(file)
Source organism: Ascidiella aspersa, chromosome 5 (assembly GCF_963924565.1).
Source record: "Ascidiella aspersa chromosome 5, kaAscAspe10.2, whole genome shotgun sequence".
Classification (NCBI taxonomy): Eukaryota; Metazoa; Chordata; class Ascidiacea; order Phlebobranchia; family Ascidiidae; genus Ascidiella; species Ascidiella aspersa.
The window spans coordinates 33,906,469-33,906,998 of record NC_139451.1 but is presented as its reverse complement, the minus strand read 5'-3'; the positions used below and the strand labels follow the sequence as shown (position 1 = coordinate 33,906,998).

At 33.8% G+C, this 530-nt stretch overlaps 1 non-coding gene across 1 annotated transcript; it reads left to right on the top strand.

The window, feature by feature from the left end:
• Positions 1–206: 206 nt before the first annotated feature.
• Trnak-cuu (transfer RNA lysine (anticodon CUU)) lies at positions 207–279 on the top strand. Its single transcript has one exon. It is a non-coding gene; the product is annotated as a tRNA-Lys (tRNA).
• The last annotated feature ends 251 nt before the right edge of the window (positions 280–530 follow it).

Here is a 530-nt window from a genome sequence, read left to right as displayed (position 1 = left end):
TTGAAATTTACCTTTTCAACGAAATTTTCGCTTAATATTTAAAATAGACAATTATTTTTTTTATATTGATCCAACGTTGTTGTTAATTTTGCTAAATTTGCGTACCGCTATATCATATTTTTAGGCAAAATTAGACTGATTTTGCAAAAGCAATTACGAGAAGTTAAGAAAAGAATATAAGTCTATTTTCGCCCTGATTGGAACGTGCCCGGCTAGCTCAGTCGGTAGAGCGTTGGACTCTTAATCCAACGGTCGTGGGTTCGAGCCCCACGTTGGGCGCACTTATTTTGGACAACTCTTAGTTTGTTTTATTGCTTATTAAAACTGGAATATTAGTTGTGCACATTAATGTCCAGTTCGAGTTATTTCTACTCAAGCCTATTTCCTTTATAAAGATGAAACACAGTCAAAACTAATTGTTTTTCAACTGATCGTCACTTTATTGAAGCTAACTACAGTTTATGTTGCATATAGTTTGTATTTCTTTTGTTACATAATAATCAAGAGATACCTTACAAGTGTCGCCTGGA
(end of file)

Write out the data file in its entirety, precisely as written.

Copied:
Source organism: Ascidiella aspersa, chromosome 5 (assembly GCF_963924565.1).
Source record: "Ascidiella aspersa chromosome 5, kaAscAspe10.2, whole genome shotgun sequence".
Classification (NCBI taxonomy): Eukaryota; Metazoa; Chordata; class Ascidiacea; order Phlebobranchia; family Ascidiidae; genus Ascidiella; species Ascidiella aspersa.
The window spans coordinates 33,906,469-33,906,998 of record NC_139451.1 but is presented as its reverse complement, the minus strand read 5'-3'; the positions used below and the strand labels follow the sequence as shown (position 1 = coordinate 33,906,998).

At 33.8% G+C, this 530-nt stretch overlaps 1 non-coding gene across 1 annotated transcript; it reads left to right on the top strand.

The window, feature by feature from the left end:
• Positions 1–206: 206 nt before the first annotated feature.
• Trnak-cuu (transfer RNA lysine (anticodon CUU)) lies at positions 207–279 on the top strand. Its single transcript has one exon. It is a non-coding gene; the product is annotated as a tRNA-Lys (tRNA).
• The last annotated feature ends 251 nt before the right edge of the window (positions 280–530 follow it).

Here is a 530-nt window from a genome sequence, read left to right as displayed (position 1 = left end):
TTGAAATTTACCTTTTCAACGAAATTTTCGCTTAATATTTAAAATAGACAATTATTTTTTTTATATTGATCCAACGTTGTTGTTAATTTTGCTAAATTTGCGTACCGCTATATCATATTTTTAGGCAAAATTAGACTGATTTTGCAAAAGCAATTACGAGAAGTTAAGAAAAGAATATAAGTCTATTTTCGCCCTGATTGGAACGTGCCCGGCTAGCTCAGTCGGTAGAGCGTTGGACTCTTAATCCAACGGTCGTGGGTTCGAGCCCCACGTTGGGCGCACTTATTTTGGACAACTCTTAGTTTGTTTTATTGCTTATTAAAACTGGAATATTAGTTGTGCACATTAATGTCCAGTTCGAGTTATTTCTACTCAAGCCTATTTCCTTTATAAAGATGAAACACAGTCAAAACTAATTGTTTTTCAACTGATCGTCACTTTATTGAAGCTAACTACAGTTTATGTTGCATATAGTTTGTATTTCTTTTGTTACATAATAATCAAGAGATACCTTACAAGTGTCGCCTGGA